A recent NY Times article written by David Colman triggered a firestorm of responses by “challenging the second A in AA.” In fact, he disregards his own anonymity by beginning his own piece with, “I’m Dave, and I’m an alcoholic.” Colman says, “More and more, anonymity is seeming like an anachronistic vestige of the Great Depression, when A.A. got its start and when alcoholism was seen as not just a weakness but a disgrace.” He also brings up the vast range of celebrities who’ve used their recovery stories as fodder for books or albums, clearly stating their involvement in 12-step programs, and as a result, violating the 11th Tradition, which states, “Our public relations policy is based on attraction rather than promotion; we need always maintain personal anonymity at the level of press, radio and films.”
Now, in the early days, being an alcoholic was certainly heavily stigmatized, and admission to being an alcoholic was tantamount to social death. Alcoholism was often aligned with humiliation and shame, and public disclosure of your newfound life wasn’t always met with acceptance. In fact, anonymity was key to their survival in the public sector. Without it, many risked losing their jobs and destroying their reputation.
Colman is right when he talks about our awareness of alcoholism being much different today than it was 75 years ago when the recovery industry wasn’t even a glimmer on the horizon. At that time, Alcoholics Anonymous was merely a blip on the undercover radar. It was an opportunity for the desperate and demoralized to find shelter from the shame and indecency brought about by their alcoholism. Frankly, that’s still the case, albeit much larger and much more accessible. There is something interminably safe about not having to be anyone or anything other than your first name. When I was getting sober many moons ago, I remember sitting in meetings amongst a celebrity or two. I’ll tell you what, it’s not the movie stars and musicians we admire sitting in those cold, folding chairs. Instead, they’re just some guy or gal trying to stay sober, one day at a time. Anonymity is what’s allowed them to do that, not public disclosure.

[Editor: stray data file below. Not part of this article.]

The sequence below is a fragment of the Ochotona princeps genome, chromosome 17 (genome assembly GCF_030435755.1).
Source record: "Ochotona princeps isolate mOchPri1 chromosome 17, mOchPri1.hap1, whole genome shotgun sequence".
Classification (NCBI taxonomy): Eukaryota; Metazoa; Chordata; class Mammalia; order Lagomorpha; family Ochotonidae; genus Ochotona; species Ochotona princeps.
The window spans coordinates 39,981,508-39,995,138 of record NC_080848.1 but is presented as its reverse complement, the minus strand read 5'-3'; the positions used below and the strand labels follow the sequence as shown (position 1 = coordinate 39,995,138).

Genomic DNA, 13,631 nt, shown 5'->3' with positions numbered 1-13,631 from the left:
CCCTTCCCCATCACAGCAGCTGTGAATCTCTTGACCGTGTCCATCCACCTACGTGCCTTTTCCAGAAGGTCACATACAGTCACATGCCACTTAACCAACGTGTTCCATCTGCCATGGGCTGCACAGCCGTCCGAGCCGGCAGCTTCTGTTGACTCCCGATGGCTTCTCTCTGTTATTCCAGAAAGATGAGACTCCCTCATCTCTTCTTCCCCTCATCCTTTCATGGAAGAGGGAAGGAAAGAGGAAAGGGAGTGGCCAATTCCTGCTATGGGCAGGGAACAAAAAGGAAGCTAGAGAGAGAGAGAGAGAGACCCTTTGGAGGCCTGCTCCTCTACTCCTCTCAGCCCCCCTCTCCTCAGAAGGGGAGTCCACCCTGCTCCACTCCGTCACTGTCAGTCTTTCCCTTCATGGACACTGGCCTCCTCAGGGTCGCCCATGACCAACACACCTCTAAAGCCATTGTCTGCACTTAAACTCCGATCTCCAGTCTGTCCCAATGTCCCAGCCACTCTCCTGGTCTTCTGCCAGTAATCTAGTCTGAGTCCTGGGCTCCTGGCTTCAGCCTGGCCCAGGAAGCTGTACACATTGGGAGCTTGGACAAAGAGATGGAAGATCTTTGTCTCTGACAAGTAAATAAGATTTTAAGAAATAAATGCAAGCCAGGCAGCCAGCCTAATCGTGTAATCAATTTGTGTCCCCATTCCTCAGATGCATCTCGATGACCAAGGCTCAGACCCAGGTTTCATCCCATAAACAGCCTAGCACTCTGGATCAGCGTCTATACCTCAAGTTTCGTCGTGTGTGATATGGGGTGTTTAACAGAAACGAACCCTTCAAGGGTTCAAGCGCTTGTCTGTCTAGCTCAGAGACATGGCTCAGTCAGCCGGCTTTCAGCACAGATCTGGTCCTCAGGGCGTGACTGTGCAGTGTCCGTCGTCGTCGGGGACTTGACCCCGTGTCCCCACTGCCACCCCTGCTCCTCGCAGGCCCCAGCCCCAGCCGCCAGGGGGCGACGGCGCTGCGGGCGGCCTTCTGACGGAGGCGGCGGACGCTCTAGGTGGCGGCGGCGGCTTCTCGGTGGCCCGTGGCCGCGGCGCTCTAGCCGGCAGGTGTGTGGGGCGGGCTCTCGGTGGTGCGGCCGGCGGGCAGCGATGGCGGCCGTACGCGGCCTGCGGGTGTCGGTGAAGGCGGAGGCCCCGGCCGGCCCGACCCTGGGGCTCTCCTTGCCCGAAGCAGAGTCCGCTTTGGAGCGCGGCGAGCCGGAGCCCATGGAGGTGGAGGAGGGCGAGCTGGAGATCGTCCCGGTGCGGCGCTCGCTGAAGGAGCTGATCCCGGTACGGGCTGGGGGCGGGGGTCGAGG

And let’s not forget the 12th tradition, which reminds us that anonymity is our spiritual foundation:
“Anonymity is the spiritual foundation of all our Traditions, ever reminding us to place principles before personalities.”
You know what that means? It means not using our recovery for profit. It means that our spiritual life depends upon that. It means that when our egos get involved, we are prone to come crashing down in a fiery blaze. Disclosure is often food for the ego, which will, in time, hinder our spiritual progress. Sobriety isn’t guaranteed: Do you want to announce your relapse as publicly as you did your recovery? Most don’t. In fact, the more public you are in your sobriety, the more terrifying it is to come back. I’ve seen it too many times.
Regardless of the deluge of articles suggesting the removal of anonymity, I still believe it has extraordinary value. And while I may eradicate my personal anonymity in personal conversations or within these blogs, I do prefer its maintenance more often than not. I see how damaging it can be to AA when someone like Charlie Sheen gets up and spews venom our way. I see how damaging it is when Britney Spears or Lindsay Lohan makes their struggles with addiction public. Some of us just want to stay sober without the glitz and the glam. I don’t know about you, but my using days weren’t glamorous. Why should my sobriety be?
Challenging the Second “A” in A.A. (nytimes.com)
Should Alcoholics Have to Stay Anonymous? (healthland.time.com)
Can AA survive our tell-all era? (salon.com)